Ancient Civilization forced to relocate due to climate change
The Harappa Culture, also known as the Indus River Valley Civilization, was yet another ancient civilization taken down by climate change, according to a new study.
Over 4,000 years ago, the Harappa culture was thriving along the Indus River Valley in what is now modern Pakistan and northwestern India.
Ancient Harrapan cities were sophisticated and archeologists have even found evidence of trading between Harappan cities and settlements in Mesopotamia.
However, by 1800 BCE, the civilization shifted, and settlements were formed along Himalayan foothills leaving the once sprawling cities abandoned.
Past studies could only speculate on the reasons for this move, but now, a new study conducted by researchers from the Woods Hole Oceanographic Institution shows that climate change was most likely to blame.
The study was published in the journal Climate of the Past.
The researchers studied sediment along the floor of the Arabian Sea off the coast of Pakistan, specifically focusing on foraminifera shells which are single-celled plankton.
Finding clues of what the climate was like in the soil is difficult, but the ocean floor is a vast treasure trove of climate records dating back millions of years.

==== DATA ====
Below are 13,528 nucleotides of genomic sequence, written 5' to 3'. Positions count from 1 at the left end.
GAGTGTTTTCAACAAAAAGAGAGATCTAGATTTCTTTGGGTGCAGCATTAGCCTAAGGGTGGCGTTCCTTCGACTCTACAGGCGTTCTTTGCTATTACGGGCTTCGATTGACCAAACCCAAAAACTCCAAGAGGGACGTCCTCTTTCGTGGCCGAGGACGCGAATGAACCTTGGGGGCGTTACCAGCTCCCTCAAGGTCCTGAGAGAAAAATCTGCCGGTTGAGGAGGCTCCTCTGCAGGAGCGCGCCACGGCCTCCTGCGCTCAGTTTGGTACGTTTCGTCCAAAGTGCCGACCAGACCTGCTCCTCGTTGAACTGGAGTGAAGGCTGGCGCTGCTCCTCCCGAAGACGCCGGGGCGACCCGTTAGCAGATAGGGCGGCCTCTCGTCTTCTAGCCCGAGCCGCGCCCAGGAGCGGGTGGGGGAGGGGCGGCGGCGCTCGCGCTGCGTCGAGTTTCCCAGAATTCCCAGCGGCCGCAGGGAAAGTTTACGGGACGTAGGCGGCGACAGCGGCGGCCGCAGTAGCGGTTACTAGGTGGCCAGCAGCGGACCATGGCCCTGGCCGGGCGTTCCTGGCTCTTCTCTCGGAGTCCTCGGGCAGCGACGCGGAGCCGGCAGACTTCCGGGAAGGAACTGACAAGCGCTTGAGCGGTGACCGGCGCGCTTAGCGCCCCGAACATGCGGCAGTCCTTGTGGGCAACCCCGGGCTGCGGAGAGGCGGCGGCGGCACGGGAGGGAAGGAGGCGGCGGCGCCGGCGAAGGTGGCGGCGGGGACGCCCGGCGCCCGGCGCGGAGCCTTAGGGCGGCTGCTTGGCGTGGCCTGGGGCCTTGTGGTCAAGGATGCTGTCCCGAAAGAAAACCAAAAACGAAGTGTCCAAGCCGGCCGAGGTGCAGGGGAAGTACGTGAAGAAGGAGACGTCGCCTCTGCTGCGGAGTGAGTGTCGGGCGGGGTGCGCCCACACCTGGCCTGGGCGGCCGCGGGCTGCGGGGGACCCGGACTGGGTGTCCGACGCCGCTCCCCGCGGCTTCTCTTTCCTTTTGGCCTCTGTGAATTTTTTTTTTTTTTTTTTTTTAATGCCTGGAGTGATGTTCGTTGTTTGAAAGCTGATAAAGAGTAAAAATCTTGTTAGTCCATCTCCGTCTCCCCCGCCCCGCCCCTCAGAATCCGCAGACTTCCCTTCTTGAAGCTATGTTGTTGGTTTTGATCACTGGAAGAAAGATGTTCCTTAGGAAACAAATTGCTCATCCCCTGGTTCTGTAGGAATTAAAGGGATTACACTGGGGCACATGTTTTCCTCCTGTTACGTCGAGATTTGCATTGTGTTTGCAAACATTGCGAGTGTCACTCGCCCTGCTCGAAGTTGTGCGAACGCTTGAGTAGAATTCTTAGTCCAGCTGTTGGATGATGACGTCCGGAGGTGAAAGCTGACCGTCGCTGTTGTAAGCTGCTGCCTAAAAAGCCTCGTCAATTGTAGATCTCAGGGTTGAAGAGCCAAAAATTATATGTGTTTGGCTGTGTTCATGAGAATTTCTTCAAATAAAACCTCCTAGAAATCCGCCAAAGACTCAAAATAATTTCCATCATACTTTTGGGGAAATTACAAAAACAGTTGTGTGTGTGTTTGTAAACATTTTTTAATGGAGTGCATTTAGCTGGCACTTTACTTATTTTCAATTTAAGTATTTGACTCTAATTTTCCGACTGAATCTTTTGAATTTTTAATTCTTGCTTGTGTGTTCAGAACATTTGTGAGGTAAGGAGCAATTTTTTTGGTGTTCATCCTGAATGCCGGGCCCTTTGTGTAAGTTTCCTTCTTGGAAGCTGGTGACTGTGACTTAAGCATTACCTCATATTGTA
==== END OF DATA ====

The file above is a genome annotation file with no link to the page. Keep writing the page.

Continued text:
The foraminifera fossils indicated what season it was when the shell was formed and the researchers could then piece together clues about the climate based on the components of the sediment sample.
“The seafloor near the mouth of the Indus is a very low-oxygen environment, so whatever grows and dies in the water is very well preserved in the sediment,” said Liviu Giosan, the lead author of the study. “You can basically get fragments of DNA of nearly anything that’s lived there.”
After analyzing the sediment samples, the researchers found winter monsoons along of Indus River grew stronger while summer monsoons weakened towards the end of the Harappa Civilization’s time span.
This would have put stress on agriculture and likely prompted people to move to a dependable source of water.
“Although fickle summer monsoons made agriculture difficult along the Indus, up in the foothills, moisture and rain would come more regularly,” said Giosan. “As winter storms from the Mediterranean hit the Himalayas, they created rain on the Pakistan side, and fed little streams there. Compared to the floods from monsoons that the Harappans were used to seeing in the Indus, it would have been relatively little water, but at least it would have been reliable.”
The researchers aren’t sure if the Harappans transitioned to the Himalayas in one mass migration or if it was an event that took centuries, but one thing for sure is that climate change had a major hand in the decline of the Harappa civilization.
“It’s remarkable, and there’s a powerful lesson for today,” said Giosan. “If you look at Syria and Africa, the migration out of those areas has some roots in climate change. This is just the beginning–sea level rise due to climate change can lead to huge migrations from low lying regions like Bangladesh, or from hurricane-prone regions in the southern U.S. Back then, the Harappans could cope with change by moving, but today, you’ll run into all sorts of borders. Political and social convulsions can then follow.”